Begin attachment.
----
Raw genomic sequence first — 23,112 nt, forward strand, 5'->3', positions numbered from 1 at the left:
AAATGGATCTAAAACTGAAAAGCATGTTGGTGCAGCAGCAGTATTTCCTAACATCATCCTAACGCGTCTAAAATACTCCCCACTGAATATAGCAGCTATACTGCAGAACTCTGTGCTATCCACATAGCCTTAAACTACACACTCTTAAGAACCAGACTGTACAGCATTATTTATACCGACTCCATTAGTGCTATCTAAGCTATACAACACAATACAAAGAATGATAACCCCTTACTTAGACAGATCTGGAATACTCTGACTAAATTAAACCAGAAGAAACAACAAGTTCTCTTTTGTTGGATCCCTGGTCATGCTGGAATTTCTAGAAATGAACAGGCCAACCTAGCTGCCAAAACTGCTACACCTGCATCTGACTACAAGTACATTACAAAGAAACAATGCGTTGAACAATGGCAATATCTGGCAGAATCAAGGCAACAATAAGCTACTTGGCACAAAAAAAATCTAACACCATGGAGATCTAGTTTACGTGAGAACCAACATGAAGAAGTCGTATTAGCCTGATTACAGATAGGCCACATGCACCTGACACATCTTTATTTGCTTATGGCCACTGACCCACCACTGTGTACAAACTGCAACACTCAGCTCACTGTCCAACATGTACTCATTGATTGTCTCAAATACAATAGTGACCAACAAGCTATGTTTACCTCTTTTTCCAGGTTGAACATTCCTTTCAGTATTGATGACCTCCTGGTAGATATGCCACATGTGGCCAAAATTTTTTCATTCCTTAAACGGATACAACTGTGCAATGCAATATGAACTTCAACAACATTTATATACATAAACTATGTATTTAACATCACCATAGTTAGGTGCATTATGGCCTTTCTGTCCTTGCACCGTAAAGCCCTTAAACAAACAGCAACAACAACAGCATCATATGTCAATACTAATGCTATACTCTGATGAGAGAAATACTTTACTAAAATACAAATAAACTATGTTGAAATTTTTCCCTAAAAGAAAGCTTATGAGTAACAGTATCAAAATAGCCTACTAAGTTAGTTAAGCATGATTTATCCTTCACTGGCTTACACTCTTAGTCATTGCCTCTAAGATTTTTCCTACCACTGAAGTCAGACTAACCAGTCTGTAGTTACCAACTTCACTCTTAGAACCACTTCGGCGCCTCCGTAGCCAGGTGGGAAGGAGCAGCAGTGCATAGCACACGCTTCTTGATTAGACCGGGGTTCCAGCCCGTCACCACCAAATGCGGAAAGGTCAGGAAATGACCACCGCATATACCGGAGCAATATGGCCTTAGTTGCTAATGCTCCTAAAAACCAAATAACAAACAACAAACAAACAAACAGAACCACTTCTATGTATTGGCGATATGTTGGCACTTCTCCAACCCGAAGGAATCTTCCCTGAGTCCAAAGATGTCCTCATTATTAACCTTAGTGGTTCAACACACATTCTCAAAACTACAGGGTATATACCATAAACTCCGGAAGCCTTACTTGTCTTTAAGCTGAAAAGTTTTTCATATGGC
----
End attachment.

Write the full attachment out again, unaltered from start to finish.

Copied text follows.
Raw genomic sequence first — 23,112 nt, forward strand, 5'->3', positions numbered from 1 at the left:
AAATGGATCTAAAACTGAAAAGCATGTTGGTGCAGCAGCAGTATTTCCTAACATCATCCTAACGCGTCTAAAATACTCCCCACTGAATATAGCAGCTATACTGCAGAACTCTGTGCTATCCACATAGCCTTAAACTACACACTCTTAAGAACCAGACTGTACAGCATTATTTATACCGACTCCATTAGTGCTATCTAAGCTATACAACACAATACAAAGAATGATAACCCCTTACTTAGACAGATCTGGAATACTCTGACTAAATTAAACCAGAAGAAACAACAAGTTCTCTTTTGTTGGATCCCTGGTCATGCTGGAATTTCTAGAAATGAACAGGCCAACCTAGCTGCCAAAACTGCTACACCTGCATCTGACTACAAGTACATTACAAAGAAACAATGCGTTGAACAATGGCAATATCTGGCAGAATCAAGGCAACAATAAGCTACTTGGCACAAAAAAAATCTAACACCATGGAGATCTAGTTTACGTGAGAACCAACATGAAGAAGTCGTATTAGCCTGATTACAGATAGGCCACATGCACCTGACACATCTTTATTTGCTTATGGCCACTGACCCACCACTGTGTACAAACTGCAACACTCAGCTCACTGTCCAACATGTACTCATTGATTGTCTCAAATACAATAGTGACCAACAAGCTATGTTTACCTCTTTTTCCAGGTTGAACATTCCTTTCAGTATTGATGACCTCCTGGTAGATATGCCACATGTGGCCAAAATTTTTTCATTCCTTAAACGGATACAACTGTGCAATGCAATATGAACTTCAACAACATTTATATACATAAACTATGTATTTAACATCACCATAGTTAGGTGCATTATGGCCTTTCTGTCCTTGCACCGTAAAGCCCTTAAACAAACAGCAACAACAACAGCATCATATGTCAATACTAATGCTATACTCTGATGAGAGAAATACTTTACTAAAATACAAATAAACTATGTTGAAATTTTTCCCTAAAAGAAAGCTTATGAGTAACAGTATCAAAATAGCCTACTAAGTTAGTTAAGCATGATTTATCCTTCACTGGCTTACACTCTTAGTCATTGCCTCTAAGATTTTTCCTACCACTGAAGTCAGACTAACCAGTCTGTAGTTACCAACTTCACTCTTAGAACCACTTCGGCGCCTCCGTAGCCAGGTGGGAAGGAGCAGCAGTGCATAGCACACGCTTCTTGATTAGACCGGGGTTCCAGCCCGTCACCACCAAATGCGGAAAGGTCAGGAAATGACCACCGCATATACCGGAGCAATATGGCCTTAGTTGCTAATGCTCCTAAAAACCAAATAACAAACAACAAACAAACAAACAGAACCACTTCTATGTATTGGCGATATGTTGGCACTTCTCCAACCCGAAGGAATCTTCCCTGAGTCCAAAGATGTCCTCATTATTAACCTTAGTGGTTCAACACACATTCTCAAAACTACAGGGTATATACCATAAACTCCGGAAGCCTTACTTGTCTTTAAGCTGAAAAGTTTTTCATATGGC